A marathon is like magic. No runner ever knows what to expect when crossing the starting line of a marathon, and the Marine Corps Marathon in D.C. is no exception. My high school friend, Chris, ran the MCM this past weekend, and I was honored to be part of the spectators this year.
I drove down from Philadelphia on Saturday and stayed with my cousin in Crystal City, which is only a few blocks away from the 21 mile marker. I had a backpack full of pretzels, gummies, granola bars, and water, and I also brought my bike for going back and forth over the Potomac. Everything was planned out: I would spot her around mile 8 and again around mile 20 before making my way to the finish, or so I thought.
The downloadable map provided by the MCM was tricky to read and zoom in on my phone, and I had the seemingly impossible task of trying to get around the Pentagon on my bike. Armed guards were everywhere and stopped me, “I’m sorry, ma’am, but you can’t take your bike past this point.”
“Can I walk my bike?” I asked. I’m sure he thought: what part of “you can’t take your bike do you NOT understand?” but I played the dumb tourist.
“No, I’m not sure how you got down here, but you can’t even walk your bike past this point. It has to be sniffed by one of our K-9s.” No K-9 was even coming; they weren’t going to call a K-9 for me.
“Oh, I didn’t know. The police back there said I could walk my bike down here. I’m just trying to get to the Lincoln Memorial near miles 8 or 9.”
“If that’s the case, you can ride your bike that way.” And he pointed to a highway. I thought he was crazy: I can’t ride my bike on a highway; I’d get killed! Fortunately, there were two other cyclists trying to get to the Lincoln Memorial as well: one lady was from the Netherlands, and I forgot her name, and there was a guy named Bret. I decided to stick with Bret and follow the nice lady from the Netherlands.
The lady from the Netherlands proceeded the opposite way on the highway’s on ramp, and Bret and I followed. At one point, she decided it was too dangerous and started walking her bike on the other side of the guardrail for protection. We did the same. Suddenly, she disappeared. I mean, she was GONE. I looked around and noticed that she was at the bottom of this steep hill and on a bike path! Sweet! Bret and I walked our bikes down the hill and started riding. Soon, we were crossing the Arlington Memorial Bridge and parted ways.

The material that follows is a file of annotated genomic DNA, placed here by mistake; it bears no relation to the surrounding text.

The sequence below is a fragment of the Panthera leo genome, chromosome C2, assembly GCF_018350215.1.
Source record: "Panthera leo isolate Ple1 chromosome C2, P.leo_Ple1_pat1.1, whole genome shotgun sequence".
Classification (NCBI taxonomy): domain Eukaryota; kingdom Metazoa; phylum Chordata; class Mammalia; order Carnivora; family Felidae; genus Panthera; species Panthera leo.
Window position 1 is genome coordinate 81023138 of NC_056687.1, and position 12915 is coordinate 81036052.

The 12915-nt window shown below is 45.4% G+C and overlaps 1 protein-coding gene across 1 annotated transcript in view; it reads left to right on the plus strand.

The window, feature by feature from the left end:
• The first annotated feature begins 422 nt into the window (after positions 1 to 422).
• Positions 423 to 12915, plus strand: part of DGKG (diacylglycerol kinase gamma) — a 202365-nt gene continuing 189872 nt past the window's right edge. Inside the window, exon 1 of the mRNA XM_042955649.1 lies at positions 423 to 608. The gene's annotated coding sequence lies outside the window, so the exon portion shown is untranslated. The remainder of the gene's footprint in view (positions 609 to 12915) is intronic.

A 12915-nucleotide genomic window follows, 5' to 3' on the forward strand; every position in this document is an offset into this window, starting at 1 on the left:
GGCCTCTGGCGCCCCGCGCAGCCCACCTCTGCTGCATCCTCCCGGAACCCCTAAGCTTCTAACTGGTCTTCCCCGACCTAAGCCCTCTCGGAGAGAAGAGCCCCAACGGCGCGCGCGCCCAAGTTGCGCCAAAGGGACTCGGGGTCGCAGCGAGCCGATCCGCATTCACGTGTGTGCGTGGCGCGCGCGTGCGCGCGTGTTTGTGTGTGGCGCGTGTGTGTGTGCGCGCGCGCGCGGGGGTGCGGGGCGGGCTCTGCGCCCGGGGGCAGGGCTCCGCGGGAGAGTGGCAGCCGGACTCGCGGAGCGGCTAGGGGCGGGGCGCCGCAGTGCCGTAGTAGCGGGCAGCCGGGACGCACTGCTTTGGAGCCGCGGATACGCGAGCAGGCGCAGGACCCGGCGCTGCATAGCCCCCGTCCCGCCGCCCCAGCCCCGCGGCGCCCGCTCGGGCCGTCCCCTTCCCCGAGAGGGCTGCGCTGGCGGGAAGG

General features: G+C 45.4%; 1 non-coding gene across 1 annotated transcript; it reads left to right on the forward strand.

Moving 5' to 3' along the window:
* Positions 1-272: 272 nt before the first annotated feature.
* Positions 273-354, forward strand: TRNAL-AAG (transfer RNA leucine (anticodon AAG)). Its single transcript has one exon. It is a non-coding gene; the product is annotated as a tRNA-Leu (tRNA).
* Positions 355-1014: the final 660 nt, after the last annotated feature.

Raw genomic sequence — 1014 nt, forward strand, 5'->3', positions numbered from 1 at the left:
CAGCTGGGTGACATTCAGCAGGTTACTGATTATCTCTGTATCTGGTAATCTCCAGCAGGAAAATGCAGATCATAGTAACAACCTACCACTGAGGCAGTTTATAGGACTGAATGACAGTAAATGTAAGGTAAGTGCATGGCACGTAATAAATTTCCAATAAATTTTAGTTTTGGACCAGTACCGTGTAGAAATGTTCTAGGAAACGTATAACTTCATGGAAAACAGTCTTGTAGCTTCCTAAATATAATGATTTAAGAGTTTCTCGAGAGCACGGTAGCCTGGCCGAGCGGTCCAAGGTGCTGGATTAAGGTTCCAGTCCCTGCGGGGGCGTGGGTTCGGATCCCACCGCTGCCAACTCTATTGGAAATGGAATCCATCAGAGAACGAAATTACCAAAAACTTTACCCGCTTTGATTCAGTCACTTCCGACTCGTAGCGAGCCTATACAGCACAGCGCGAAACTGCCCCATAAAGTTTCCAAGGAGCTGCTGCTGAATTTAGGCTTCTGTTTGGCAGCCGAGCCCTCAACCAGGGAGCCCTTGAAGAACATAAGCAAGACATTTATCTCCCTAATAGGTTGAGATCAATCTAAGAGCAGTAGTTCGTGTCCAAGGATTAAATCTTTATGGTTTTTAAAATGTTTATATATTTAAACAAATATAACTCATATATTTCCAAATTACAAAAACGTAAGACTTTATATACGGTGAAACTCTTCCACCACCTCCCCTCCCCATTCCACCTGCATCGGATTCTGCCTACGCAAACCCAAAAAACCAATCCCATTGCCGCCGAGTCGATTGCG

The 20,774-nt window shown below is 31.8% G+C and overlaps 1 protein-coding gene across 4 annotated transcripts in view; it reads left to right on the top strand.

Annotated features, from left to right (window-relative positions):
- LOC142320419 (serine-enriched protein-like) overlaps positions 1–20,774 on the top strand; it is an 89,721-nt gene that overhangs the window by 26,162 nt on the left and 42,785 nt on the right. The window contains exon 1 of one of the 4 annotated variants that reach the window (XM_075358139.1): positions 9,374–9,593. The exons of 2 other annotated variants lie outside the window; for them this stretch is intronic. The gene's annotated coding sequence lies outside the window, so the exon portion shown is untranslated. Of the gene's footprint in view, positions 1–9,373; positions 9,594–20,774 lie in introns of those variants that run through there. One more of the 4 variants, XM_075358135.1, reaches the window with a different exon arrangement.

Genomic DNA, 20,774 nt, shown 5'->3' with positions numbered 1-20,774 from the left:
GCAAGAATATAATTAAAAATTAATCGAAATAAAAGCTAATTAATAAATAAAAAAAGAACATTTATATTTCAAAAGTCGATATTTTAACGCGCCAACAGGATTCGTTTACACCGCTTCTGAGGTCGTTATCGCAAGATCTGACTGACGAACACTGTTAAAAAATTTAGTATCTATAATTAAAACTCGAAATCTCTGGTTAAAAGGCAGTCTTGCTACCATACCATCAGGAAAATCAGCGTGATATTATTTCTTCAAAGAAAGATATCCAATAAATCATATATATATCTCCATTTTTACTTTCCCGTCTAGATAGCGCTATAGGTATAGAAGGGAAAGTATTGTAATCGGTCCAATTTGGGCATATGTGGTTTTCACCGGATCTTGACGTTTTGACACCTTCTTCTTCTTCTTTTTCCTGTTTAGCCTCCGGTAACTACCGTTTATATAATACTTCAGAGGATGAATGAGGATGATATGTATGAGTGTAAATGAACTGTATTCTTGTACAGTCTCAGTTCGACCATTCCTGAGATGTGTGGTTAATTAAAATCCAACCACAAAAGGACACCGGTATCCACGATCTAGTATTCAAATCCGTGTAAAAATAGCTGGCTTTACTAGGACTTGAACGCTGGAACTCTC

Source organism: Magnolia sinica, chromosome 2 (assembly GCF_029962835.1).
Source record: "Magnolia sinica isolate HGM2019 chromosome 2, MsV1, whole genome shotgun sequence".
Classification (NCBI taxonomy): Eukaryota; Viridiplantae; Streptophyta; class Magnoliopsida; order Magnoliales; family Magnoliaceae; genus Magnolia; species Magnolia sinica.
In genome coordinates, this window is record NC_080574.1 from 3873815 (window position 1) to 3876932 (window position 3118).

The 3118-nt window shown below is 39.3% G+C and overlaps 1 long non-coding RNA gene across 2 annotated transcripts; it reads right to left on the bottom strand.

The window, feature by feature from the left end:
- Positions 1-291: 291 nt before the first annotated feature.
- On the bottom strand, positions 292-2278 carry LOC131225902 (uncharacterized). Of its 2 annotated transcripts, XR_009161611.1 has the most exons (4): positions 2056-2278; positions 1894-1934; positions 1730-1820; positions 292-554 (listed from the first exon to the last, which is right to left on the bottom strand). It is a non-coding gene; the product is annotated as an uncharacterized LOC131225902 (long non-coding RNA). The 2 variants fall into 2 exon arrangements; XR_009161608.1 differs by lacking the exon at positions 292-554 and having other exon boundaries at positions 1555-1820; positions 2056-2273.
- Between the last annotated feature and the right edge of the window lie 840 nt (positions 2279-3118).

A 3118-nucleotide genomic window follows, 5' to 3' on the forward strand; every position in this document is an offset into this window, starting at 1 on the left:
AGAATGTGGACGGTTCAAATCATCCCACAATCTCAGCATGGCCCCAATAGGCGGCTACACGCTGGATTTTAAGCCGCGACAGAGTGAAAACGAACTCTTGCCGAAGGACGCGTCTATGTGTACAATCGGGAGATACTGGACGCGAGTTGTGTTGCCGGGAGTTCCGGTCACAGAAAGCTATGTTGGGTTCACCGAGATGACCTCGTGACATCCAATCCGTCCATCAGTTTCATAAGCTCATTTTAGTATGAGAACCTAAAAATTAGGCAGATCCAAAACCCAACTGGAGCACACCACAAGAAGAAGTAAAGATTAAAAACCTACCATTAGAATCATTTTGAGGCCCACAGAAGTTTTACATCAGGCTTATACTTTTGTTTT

I was there in time to see Chris pass mile 14 or something; I had no idea where I was, and I snapped a picture and ran with her a little bit. I felt like I won the lottery! Out of the 30,000 people running, I was able to spot her! Then, I made my way to the 15K timing strip to say hi to Ann of Mettle Events–the most awesome timing and race company there is.
Soon, I needed to make my way back to the 20 mile mark, so I could give Chris some water and pretzels; however, I had to go by the Pentagon yet again. Fortunately, it was much easier since I stuck to the bike path to the north and cut through a tunnel to make it to the 14th Street Bridge, the point where runners have to be by a certain time or risk DNF. A marching band played and encouraged the runners on. Chris was right on pace at 9:47 per mile, just as we planned. When I saw her emerge from under the bridge, I took off running to meet her on the course, and she continued the race.
Now, I can go to the finish line. And wait. And hope that she runs fast. And she did. It wasn’t a PR day due to the heat and humidity, but she finished the race with a smile on her face and a medal the size of her hand. This marathon is magic, and I hope to run it one day too. Maybe next time, we’ll run the race together. We are Cleveland tough, after all.